Gitelman’s new role as Director of Planning & Community Environment of Palo Alto, CA

Hillary E. Gitelman, Palo Alto Director of Planning and Community Environment.
Hillary E. Gitelman, Palo Alto Director of Planning and Community Environment.

We are proud to announce Hillary E. Gitelman’s return to the Bay Area as Palo Alto’s new Director of Planning and Community Environment. She brings with her a wide range of impressive experiences and accomplishments.  As Hillary’s first week comes to a close, we celebrate her success and our partnership with this incredible city.  Read Palo Alto’s official Press Release below:

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FOR IMMEDIATE RELEASE

9/10/2013
Subject : Hillary E. Gitelman Named Palo Alto Director of Planning & Community Environment
Contact : Claudia Keith, Chief Communications Officer 650-329-2607

Palo Alto, CA – City Manager James Keene announced today that he has selected Hillary E. Gitelman to serve as the City’s next Director of Planning and Community Environment, and will bring her appointment to the City Council on September 16 for confirmation. Gitelman currently serves as the Director of Planning, Building and Environmental Services for Napa County. She is expected to begin in her new position on October 28 at a salary of $197,500. The selection was made following a national search and recruitment process that included extensive input from community and business stakeholders as well as two interview panels with broad representation from the community.

“Hillary was our top candidate and we are fortunate to have someone with her breadth of experience join the City in this critical leadership position as we address the very complex planning and development issues facing us today and in the future,” said City Manager James Keene. “The role of Director of Planning is central to the future of our city. This is an especially important point in time for Palo Alto. The Director position requires a person with the drive to make necessary changes in our plans and policies and to meet the demands of our community, and do so with diplomacy, and a commitment to inclusiveness and open government. Hillary brings all of these qualities to her new role and will be a tremendous asset to Palo Alto.”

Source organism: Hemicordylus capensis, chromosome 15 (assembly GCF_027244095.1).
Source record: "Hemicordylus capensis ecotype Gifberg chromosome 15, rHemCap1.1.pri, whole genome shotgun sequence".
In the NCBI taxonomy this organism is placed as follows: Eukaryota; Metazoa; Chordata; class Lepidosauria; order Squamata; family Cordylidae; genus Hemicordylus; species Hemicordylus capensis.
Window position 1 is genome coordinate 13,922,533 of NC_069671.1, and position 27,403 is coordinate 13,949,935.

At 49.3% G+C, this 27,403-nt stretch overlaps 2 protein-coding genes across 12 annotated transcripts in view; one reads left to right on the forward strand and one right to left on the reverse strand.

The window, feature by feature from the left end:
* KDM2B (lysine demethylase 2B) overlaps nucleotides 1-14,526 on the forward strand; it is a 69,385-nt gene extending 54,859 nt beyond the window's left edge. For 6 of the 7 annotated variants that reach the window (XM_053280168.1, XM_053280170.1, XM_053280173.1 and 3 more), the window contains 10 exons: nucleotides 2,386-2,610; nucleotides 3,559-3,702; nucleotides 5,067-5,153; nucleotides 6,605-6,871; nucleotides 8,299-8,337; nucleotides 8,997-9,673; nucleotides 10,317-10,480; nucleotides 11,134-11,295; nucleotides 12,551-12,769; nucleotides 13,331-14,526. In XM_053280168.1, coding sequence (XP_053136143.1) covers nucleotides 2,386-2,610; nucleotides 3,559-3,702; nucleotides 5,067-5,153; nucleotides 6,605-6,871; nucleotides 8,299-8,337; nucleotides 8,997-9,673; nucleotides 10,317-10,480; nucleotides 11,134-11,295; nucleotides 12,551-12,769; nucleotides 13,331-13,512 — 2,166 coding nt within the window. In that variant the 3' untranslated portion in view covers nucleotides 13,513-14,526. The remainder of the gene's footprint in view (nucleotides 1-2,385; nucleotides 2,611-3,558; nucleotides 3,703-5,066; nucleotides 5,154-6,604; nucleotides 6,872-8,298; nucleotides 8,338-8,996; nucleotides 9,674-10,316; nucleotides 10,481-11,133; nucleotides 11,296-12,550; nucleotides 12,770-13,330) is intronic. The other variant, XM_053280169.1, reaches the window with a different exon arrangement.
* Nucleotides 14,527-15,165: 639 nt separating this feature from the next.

For the past eight years, Gitelman has directed Napa County’s Department of Planning, Building and Environmental Services where she leads a staff of 70 and is responsible for current and long-range planning, engineering and conservation, parks, environmental health, building permits and code enforcement. From 2001 to 2004, she directed the planning department of the Presidio Trust, a federal agency established to preserve the Presidio of San Francisco for public use while making the park financially self-sufficient. As part of this role, she was responsible for developing the award-winning Presidio Trust Management Plan, as well as the PresidiGo shuttle system, and parking management program, among others.

Gitelman also served as the Environmental Review Officer for the San Francisco Planning Department, where she was responsible for the City and County’s compliance with the California Environmental Quality Act and related laws. During her decade-long tenure with the City and County of San Francisco, she conducted major environmental reviews for PacBell (now AT&T) Park, the Mission Bay Redevelopment Project, the Mid-Embarcadero Roadway, the Third Street Light Rail Project, and many other private and public projects.

Previously, she held increasingly senior positions in planning and historic preservation, and is affiliated with the San Francisco Planning and Urban Research Association; the Association of Environmental Professionals; the American Planning Association and the National Trust for Historic Preservation.

Gitelman holds a bachelor’s degree in the history of art from Yale and a master’s degree in historic preservation from Columbia University, School of Architecture, Planning & Preservation.

“I am thrilled to have this opportunity, and look forward to working with the staff and citizens of Palo Alto on a wide variety of planning and transportation issues,” said Gitelman.

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